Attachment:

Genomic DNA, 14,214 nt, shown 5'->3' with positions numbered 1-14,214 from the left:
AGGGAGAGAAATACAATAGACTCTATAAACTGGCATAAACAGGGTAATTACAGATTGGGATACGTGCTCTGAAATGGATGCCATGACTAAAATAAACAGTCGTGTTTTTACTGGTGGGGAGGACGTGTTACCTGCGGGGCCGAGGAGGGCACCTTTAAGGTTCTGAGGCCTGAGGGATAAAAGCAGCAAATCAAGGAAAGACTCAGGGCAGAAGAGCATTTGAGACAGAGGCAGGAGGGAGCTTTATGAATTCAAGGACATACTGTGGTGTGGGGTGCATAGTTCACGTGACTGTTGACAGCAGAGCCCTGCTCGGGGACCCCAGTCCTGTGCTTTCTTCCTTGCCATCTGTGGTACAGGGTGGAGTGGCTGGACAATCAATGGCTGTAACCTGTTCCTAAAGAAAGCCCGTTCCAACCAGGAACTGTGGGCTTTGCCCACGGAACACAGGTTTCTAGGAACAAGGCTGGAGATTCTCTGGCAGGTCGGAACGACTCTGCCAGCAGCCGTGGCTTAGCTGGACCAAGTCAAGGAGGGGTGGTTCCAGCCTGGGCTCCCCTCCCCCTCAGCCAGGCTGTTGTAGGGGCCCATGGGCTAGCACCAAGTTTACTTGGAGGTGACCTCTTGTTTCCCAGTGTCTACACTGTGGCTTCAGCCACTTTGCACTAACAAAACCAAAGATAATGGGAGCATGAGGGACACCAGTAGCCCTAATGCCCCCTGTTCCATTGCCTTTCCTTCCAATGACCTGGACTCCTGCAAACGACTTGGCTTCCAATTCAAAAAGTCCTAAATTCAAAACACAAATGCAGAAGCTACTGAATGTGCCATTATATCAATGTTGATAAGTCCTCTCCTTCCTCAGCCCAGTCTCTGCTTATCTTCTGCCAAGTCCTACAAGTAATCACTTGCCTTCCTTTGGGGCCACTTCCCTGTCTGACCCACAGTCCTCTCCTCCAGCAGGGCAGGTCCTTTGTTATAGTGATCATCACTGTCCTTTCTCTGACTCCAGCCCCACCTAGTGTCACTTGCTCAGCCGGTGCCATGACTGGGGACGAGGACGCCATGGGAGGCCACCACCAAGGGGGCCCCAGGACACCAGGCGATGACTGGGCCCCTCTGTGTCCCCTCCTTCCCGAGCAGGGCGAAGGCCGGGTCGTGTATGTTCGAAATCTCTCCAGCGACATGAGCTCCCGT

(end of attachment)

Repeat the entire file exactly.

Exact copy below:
Genomic DNA, 14,214 nt, shown 5'->3' with positions numbered 1-14,214 from the left:
AGGGAGAGAAATACAATAGACTCTATAAACTGGCATAAACAGGGTAATTACAGATTGGGATACGTGCTCTGAAATGGATGCCATGACTAAAATAAACAGTCGTGTTTTTACTGGTGGGGAGGACGTGTTACCTGCGGGGCCGAGGAGGGCACCTTTAAGGTTCTGAGGCCTGAGGGATAAAAGCAGCAAATCAAGGAAAGACTCAGGGCAGAAGAGCATTTGAGACAGAGGCAGGAGGGAGCTTTATGAATTCAAGGACATACTGTGGTGTGGGGTGCATAGTTCACGTGACTGTTGACAGCAGAGCCCTGCTCGGGGACCCCAGTCCTGTGCTTTCTTCCTTGCCATCTGTGGTACAGGGTGGAGTGGCTGGACAATCAATGGCTGTAACCTGTTCCTAAAGAAAGCCCGTTCCAACCAGGAACTGTGGGCTTTGCCCACGGAACACAGGTTTCTAGGAACAAGGCTGGAGATTCTCTGGCAGGTCGGAACGACTCTGCCAGCAGCCGTGGCTTAGCTGGACCAAGTCAAGGAGGGGTGGTTCCAGCCTGGGCTCCCCTCCCCCTCAGCCAGGCTGTTGTAGGGGCCCATGGGCTAGCACCAAGTTTACTTGGAGGTGACCTCTTGTTTCCCAGTGTCTACACTGTGGCTTCAGCCACTTTGCACTAACAAAACCAAAGATAATGGGAGCATGAGGGACACCAGTAGCCCTAATGCCCCCTGTTCCATTGCCTTTCCTTCCAATGACCTGGACTCCTGCAAACGACTTGGCTTCCAATTCAAAAAGTCCTAAATTCAAAACACAAATGCAGAAGCTACTGAATGTGCCATTATATCAATGTTGATAAGTCCTCTCCTTCCTCAGCCCAGTCTCTGCTTATCTTCTGCCAAGTCCTACAAGTAATCACTTGCCTTCCTTTGGGGCCACTTCCCTGTCTGACCCACAGTCCTCTCCTCCAGCAGGGCAGGTCCTTTGTTATAGTGATCATCACTGTCCTTTCTCTGACTCCAGCCCCACCTAGTGTCACTTGCTCAGCCGGTGCCATGACTGGGGACGAGGACGCCATGGGAGGCCACCACCAAGGGGGCCCCAGGACACCAGGCGATGACTGGGCCCCTCTGTGTCCCCTCCTTCCCGAGCAGGGCGAAGGCCGGGTCGTGTATGTTCGAAATCTCTCCAGCGACATGAGCTCCCGT